by Neal Presa, Moderator of the 220th General Assembly of the Presbyterian Church U.S.A.
“May the God of hope fill you with all joy and peace in believing, so that you may abound in hope by the power of the Holy Spirit”—Rom. 15:13.
LOUISVILLE (PNS) A few days ago our family moved from N.J. to Southern California as I took up a new ministry call with the Village Community Presbyterian Church in Rancho Santa Fe, Calif. Our youngest son received a farewell card from one of his third grade classmates, which read in part, “No one wants you to go, but it is time.”
We chuckled at reading that comment, but it was so true. After all of the announcements and discussions and farewells, it was time. It is time.
The time had arrived for the fullness of God’s covenant promise to come to fruition. What had been hinted throughout the Old Testament, such as the inclusion of Ruth the Moabitess into the covenant community or the prophet Jonah being instructed to call for the repentance of Nineveh, had now come to full flowering with the hospitable ministry of Jesus Christ and the ministry of St. Paul the Apostle.
The triune God’s work of reconciliation in Christ through the Holy Spirit had always been, from the very start, about the reconciliation of the entirety of creation, that all in heaven and earth would bend the knee and proclaim that Jesus Christ is Lord of all.
That’s the apostolic exhortation in Romans 15 as St. Paul addresses a church that needed to be welcoming to one another, loving one another, encouraging each other in the promises of Scripture. The Lord is called the “God of steadfastness” (15:5), “God of hope” (15:13), and the “God of peace” (15:33).
In each of these nomenclatures for the Holy One is embedded the prayers and anxieties of the covenant community. We rely upon the God of steadfastness to hold us when we are restless, when we are impatient, when we are unable or unwilling to be resilient. We cascade our prayers to our God of hope because we often despair, we often wonder what if, when, how, why, for what.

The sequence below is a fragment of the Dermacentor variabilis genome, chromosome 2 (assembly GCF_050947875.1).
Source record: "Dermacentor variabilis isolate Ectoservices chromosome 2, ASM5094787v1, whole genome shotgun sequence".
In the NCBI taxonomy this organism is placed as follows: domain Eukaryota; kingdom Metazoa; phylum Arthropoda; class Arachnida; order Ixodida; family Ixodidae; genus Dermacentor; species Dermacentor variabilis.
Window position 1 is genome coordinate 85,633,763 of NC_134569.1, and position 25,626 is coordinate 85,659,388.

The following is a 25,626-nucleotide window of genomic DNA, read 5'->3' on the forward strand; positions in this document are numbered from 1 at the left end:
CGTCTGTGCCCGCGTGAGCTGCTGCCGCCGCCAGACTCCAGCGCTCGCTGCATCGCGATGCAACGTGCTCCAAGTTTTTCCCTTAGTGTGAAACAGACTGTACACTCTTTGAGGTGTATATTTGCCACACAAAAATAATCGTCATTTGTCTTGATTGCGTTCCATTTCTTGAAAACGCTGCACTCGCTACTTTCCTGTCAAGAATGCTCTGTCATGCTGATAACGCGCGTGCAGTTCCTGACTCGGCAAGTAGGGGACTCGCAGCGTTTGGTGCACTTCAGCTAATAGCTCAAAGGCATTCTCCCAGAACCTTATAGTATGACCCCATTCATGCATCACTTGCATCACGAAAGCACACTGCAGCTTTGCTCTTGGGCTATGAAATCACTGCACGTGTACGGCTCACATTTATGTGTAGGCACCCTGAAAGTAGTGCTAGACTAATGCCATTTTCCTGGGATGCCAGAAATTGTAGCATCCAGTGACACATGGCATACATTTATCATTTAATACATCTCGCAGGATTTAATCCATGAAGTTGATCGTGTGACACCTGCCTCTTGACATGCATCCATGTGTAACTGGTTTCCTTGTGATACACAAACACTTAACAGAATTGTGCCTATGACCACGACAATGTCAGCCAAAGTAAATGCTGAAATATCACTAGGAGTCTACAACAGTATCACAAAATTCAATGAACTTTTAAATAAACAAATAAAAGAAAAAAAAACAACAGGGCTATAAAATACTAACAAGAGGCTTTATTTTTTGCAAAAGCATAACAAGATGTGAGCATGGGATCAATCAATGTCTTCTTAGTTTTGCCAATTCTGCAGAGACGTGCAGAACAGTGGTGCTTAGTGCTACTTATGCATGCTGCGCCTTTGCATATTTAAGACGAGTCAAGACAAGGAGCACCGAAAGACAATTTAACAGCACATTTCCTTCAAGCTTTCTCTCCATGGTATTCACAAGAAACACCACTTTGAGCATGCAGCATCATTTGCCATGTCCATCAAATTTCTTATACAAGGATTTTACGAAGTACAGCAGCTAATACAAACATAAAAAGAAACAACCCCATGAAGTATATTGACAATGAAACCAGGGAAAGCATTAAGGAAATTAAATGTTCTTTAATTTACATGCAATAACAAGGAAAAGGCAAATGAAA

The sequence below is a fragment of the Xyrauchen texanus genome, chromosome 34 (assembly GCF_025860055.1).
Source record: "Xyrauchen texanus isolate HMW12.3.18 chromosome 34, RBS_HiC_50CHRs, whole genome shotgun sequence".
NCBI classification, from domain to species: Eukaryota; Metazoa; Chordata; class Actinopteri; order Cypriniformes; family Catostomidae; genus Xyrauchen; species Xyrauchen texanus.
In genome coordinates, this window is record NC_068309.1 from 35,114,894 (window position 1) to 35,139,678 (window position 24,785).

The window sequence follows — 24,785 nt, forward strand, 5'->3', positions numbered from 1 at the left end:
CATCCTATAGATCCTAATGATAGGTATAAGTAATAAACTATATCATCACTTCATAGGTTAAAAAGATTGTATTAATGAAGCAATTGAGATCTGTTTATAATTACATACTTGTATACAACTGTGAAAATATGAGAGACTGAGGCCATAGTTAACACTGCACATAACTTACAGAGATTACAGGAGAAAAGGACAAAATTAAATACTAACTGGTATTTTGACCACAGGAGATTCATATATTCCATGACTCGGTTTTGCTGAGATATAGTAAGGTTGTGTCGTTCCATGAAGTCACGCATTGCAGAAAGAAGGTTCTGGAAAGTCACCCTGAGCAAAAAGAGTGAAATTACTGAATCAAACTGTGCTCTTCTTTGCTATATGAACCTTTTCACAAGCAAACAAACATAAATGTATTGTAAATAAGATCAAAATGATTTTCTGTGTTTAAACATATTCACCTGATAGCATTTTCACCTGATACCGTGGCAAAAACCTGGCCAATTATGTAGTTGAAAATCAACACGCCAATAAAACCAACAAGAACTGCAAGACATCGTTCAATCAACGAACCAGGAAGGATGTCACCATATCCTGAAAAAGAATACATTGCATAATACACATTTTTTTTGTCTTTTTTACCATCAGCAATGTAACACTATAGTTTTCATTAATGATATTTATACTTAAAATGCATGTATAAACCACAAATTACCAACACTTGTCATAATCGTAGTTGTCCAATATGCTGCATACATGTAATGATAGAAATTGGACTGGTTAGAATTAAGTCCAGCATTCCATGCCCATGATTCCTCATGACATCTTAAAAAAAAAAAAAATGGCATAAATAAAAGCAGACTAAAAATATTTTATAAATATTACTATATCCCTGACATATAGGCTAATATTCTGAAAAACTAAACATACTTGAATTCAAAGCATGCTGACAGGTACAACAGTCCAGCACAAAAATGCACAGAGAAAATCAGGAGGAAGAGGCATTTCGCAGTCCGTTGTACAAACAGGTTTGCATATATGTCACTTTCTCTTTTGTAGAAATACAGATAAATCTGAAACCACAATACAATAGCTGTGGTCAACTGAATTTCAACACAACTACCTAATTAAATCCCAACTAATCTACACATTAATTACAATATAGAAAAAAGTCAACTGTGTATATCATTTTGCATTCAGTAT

The God of peace is the one who is our constant ballast in the ocean of shifting tides and powerful wind gusts. The God of peace doesn’t promise to smooth things over and take conflict and stresses away; the God of peace assures us by the internal work of the Holy Spirit and the promises of the Gospel that in life and in death, we belong to God, and therefore, we are at peace with God.
It is time. The time is at hand. We must daily face the realities of our lives, of the broken and hurting world around us. Our prayers cannot be postponed for real realities of injustice that surround us. It is time.
As it was the time for our Lord Jesus to face the sure and certain judgment of Pilate, the sure and certain cross. And yes, the sure and certain resurrection. It is time. And the time arrived for him to ascend to the heavens, to go, as the Creed confesses, where “He is seated at the right hand of God the Father Almighty, from thence He shall come to judge the quick and the dead.”
We as the Presbyterian Church (U.S.A.) will be gathering in national council in a few weeks as the 221st General Assembly (2014), June 14–21, in Detroit. It is time. There will be plenty of worship, plenty of Eucharistic celebration, plenty of praying, as there will be loads of debate, deliberation, speeches, parliamentary motions, Tweets, votes, and disagreement.
As we have arrived at our appointed time, it is time. It is time for us to renew our commitment to the God of steadfastness, the God of hope, and the God of peace. For through and through, it is that God, the triune God, revealed in Jesus Christ, the Holy Spirit who remains.